How to choose the right team to work for
Updated: Jul 9, 2022
One of the keys to a successful tenure in professional sport is finding the right team to work for. The team's culture and management is what you should look for rather than aiming to work for the team with the biggest name or brand. When you consider a new role, how thoroughly do you find out who you are about to work for and how they operate before you apply or accept the role?
Nobody wants to work in an environment where you either don't have support, the culture is not focused on winning, you have a tough coach/GM/owner to work for, or work in a team where there is constant turnover of staff. This can create a turbulent and uncertain environment. Sometimes you see great professionals go into a team and get pushed back out fairly quickly. Some go in knowing the environment and culture they are about to work in. I get the feeling, however, that some professionals don't know enough about the team culture and working environment before accepting offers.
This post, therefore, outlines some tips for evaluating a team before you accept a new role. Choose your team wisely.
Finding the right fit
We all want to work in an environment where you are given every chance to succeed, you have great people around you and you have a good boss who supports you. List out what’s important to you in a role and figure out if the team or role can meet those requirements.
Ask good questions and listen
Ask what the biggest challenges have been recently. Get to know what the lines of communication are, what the roles and responsibilities of each area and where do they overlap. Support from senior management and ownership is important, so asking questions about that will also give you insight on how challenges are dealt with when they arise.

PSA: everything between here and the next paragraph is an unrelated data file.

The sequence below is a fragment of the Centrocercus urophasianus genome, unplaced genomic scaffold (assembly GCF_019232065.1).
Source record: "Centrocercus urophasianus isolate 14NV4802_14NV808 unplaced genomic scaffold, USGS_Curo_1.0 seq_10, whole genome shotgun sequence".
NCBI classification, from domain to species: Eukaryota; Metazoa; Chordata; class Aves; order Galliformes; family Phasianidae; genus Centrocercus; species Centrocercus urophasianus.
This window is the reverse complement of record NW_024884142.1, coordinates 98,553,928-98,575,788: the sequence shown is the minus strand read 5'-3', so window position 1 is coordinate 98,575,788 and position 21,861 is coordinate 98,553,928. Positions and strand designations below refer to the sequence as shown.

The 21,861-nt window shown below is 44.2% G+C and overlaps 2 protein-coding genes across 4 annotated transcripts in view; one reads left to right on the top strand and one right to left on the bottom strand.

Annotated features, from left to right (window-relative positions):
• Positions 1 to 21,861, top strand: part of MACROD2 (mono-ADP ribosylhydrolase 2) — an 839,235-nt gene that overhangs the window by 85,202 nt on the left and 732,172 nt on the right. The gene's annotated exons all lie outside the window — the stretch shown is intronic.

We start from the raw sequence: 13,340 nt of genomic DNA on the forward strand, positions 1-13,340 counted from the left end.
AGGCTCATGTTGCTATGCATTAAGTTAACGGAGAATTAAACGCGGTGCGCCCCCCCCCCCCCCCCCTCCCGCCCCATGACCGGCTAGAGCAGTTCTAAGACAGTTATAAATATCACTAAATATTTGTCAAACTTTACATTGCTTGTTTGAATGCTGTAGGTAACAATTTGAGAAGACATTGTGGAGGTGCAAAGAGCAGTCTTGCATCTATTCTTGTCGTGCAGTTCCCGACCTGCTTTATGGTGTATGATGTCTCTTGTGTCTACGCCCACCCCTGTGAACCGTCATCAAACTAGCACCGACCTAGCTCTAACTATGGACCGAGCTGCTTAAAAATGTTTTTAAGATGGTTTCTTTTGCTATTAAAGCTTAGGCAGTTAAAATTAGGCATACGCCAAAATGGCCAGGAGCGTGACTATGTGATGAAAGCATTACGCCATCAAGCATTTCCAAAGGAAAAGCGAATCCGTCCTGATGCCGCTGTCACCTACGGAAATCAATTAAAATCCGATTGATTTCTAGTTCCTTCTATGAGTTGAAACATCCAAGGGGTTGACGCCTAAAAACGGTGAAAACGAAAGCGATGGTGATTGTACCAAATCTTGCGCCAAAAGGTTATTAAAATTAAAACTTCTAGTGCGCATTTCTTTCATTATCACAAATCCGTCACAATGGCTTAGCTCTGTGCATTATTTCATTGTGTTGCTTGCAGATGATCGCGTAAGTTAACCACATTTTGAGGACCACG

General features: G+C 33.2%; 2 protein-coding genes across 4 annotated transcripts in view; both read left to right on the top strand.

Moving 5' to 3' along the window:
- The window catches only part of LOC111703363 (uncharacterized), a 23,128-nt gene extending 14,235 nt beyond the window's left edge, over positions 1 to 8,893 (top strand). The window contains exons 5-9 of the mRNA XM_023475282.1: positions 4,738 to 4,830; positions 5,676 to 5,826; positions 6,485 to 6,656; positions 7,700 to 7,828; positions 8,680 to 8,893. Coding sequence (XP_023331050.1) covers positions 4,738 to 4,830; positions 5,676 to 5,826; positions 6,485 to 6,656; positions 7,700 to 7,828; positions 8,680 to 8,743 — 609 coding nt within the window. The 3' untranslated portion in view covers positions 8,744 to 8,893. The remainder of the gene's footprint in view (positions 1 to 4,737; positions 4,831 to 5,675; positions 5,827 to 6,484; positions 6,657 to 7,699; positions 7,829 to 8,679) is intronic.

Use your network
Continuity of staff is a good sign. However that doesn’t always mean things are great. Conversely, turnover may not reflect dysfunction. Ask around about which teams are progressive, have a good culture and support the long-term development of their staff. Your networks and contacts will help you understand this. Go into an interview with an open mind, since the gossip and chatter through the networks may not always be accurate.
If you suspect the culture or staff dynamic isn’t good, don’t be afraid to decline the opportunity. If you are good, there will be another opportunity. It often pays to sit and wait for the right opportunity. A brave move like this can really pay off in the long term.
Having said all of this, there is no perfect team. Every team has its challenges. However, it is important to understand what they are on the front end to set yourself up for success.